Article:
Defining Age-specific Relationships of Respiratory Syncytial Virus and Rhinovirus Species in Hospitalized Children With Acute Wheeze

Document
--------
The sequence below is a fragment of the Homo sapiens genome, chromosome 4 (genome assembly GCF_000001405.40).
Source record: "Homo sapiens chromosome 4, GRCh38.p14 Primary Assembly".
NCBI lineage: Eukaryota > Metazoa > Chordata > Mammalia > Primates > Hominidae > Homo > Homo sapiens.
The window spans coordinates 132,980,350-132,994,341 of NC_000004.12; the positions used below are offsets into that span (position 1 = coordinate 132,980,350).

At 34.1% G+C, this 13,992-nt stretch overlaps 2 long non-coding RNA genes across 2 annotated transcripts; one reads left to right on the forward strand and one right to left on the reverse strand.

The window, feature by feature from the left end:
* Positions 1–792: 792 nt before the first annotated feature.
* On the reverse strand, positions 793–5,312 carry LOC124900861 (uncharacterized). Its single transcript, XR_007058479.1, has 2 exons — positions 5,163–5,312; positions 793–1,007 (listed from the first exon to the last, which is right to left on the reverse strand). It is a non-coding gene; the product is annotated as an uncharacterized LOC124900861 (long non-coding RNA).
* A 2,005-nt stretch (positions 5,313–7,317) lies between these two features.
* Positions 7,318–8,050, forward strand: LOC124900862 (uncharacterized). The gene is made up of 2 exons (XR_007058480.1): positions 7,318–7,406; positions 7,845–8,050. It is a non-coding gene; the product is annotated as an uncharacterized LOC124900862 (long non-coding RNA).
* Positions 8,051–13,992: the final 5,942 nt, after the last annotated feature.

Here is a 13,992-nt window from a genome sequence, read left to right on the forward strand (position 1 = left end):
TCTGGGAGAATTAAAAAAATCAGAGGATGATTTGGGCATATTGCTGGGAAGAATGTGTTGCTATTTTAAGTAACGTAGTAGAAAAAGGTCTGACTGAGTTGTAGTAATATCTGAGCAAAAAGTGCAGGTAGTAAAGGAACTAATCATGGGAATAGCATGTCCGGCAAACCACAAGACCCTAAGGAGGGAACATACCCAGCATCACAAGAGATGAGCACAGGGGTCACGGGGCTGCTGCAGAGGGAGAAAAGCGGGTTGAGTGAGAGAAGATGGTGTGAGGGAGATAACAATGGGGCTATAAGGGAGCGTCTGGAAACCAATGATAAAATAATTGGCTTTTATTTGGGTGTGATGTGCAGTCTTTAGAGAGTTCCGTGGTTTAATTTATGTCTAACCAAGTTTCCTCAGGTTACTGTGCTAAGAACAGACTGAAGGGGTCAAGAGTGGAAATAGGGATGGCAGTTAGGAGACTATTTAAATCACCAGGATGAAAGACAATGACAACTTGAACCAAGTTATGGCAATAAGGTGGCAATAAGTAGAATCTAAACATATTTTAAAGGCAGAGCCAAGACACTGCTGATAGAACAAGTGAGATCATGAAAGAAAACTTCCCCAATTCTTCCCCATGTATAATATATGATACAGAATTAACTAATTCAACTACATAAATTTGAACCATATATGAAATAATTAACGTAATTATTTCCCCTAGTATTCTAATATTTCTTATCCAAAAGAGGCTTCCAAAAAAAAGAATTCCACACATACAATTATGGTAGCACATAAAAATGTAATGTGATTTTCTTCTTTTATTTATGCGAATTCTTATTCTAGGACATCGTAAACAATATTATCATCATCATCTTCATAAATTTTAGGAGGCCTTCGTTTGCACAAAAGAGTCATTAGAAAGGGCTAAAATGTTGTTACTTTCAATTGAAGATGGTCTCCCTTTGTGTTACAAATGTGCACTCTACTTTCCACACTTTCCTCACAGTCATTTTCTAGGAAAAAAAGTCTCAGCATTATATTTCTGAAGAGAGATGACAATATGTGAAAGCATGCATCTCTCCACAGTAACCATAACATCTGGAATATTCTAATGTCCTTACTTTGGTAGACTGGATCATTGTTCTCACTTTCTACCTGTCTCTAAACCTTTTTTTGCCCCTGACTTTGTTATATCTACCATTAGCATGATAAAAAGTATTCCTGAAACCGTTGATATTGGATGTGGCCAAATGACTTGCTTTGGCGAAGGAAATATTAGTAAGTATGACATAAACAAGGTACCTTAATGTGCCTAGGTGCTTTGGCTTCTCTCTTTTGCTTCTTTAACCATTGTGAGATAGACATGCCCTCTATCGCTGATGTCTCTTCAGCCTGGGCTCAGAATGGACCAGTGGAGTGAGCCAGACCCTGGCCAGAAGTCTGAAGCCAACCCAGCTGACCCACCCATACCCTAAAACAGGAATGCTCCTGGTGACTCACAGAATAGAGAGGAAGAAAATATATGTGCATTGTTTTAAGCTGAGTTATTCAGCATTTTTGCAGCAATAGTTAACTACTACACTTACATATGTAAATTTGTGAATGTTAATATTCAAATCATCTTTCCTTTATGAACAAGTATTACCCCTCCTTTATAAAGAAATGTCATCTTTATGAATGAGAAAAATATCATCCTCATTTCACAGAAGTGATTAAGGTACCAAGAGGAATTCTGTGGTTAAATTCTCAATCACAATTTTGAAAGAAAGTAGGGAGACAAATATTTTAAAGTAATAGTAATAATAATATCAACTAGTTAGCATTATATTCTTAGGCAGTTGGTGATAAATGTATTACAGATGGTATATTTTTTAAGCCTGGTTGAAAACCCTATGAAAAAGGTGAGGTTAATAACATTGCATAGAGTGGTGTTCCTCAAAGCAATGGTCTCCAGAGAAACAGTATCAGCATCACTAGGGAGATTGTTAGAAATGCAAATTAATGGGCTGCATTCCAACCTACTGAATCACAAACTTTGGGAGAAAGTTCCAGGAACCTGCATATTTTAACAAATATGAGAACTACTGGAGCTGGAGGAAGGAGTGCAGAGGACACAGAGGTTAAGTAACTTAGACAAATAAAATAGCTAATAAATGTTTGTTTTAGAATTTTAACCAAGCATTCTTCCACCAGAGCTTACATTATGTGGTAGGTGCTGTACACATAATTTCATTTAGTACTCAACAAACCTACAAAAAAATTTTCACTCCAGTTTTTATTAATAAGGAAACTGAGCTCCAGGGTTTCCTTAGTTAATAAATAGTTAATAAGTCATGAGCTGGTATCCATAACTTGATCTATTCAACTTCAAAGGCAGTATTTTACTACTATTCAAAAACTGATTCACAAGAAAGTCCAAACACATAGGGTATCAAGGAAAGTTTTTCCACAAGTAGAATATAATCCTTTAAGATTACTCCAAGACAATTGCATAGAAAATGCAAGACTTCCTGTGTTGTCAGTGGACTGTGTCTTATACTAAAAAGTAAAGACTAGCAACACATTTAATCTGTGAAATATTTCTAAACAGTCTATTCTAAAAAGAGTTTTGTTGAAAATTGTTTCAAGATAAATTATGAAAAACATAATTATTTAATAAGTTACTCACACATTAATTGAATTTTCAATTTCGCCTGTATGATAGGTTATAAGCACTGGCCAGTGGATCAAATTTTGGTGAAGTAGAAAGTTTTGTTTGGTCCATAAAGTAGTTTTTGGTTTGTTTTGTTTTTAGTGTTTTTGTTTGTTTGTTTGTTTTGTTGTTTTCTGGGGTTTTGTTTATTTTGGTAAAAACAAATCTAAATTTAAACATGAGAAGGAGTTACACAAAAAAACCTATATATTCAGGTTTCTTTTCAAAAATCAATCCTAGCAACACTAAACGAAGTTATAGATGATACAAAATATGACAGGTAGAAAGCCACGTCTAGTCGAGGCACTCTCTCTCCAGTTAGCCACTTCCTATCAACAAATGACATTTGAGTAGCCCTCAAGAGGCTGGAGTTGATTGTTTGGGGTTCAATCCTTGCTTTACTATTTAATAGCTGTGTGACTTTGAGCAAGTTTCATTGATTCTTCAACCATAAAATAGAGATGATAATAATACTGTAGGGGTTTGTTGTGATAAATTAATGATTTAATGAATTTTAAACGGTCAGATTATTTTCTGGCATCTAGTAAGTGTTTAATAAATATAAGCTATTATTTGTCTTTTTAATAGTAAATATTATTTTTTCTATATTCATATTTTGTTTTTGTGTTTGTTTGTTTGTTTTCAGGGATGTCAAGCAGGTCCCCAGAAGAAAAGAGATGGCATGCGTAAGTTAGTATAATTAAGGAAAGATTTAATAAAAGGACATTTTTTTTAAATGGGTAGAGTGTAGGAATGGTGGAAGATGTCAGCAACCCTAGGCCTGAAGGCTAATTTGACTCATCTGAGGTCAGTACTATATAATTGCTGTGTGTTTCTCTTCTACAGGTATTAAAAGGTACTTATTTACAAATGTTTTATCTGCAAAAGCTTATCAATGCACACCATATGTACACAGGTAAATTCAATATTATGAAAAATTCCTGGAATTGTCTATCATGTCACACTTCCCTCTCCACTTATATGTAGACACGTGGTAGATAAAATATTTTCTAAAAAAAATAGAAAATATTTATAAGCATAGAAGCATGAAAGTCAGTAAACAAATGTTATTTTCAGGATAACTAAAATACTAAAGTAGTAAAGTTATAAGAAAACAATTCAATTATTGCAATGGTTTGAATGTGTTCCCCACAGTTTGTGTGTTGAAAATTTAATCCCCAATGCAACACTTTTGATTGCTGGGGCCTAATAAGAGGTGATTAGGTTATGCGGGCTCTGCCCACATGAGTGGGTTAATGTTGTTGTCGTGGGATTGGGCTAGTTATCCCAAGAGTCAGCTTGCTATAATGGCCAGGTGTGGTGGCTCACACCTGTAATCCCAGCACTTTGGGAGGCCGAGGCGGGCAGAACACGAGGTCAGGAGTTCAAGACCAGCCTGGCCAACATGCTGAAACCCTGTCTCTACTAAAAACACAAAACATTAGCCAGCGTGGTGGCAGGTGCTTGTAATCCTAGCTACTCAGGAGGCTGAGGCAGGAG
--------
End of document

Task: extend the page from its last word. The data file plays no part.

Background: Acute wheezing is one of the most common hospital presentations for young children. Respiratory syncytial virus (RSV) and rhinovirus (RV) species A, B and the more recently described species C are implicated in the majority of these presentations. However, the relative importance and age-specificities of these viruses have not been defined. Hence, this study aimed to establish these relationships in a large cohort of prospectively recruited hospitalized children.Methods: The study cohort was 390 children 0–16 years of age presenting with acute wheezing to a children’s emergency department, 96.4% being admitted. A nonwheezing control population of 190 was also recruited. Nasal samples were analyzed for viruses.Results: For the first 6 months of life, RSV was the dominant virus associated with wheezing (P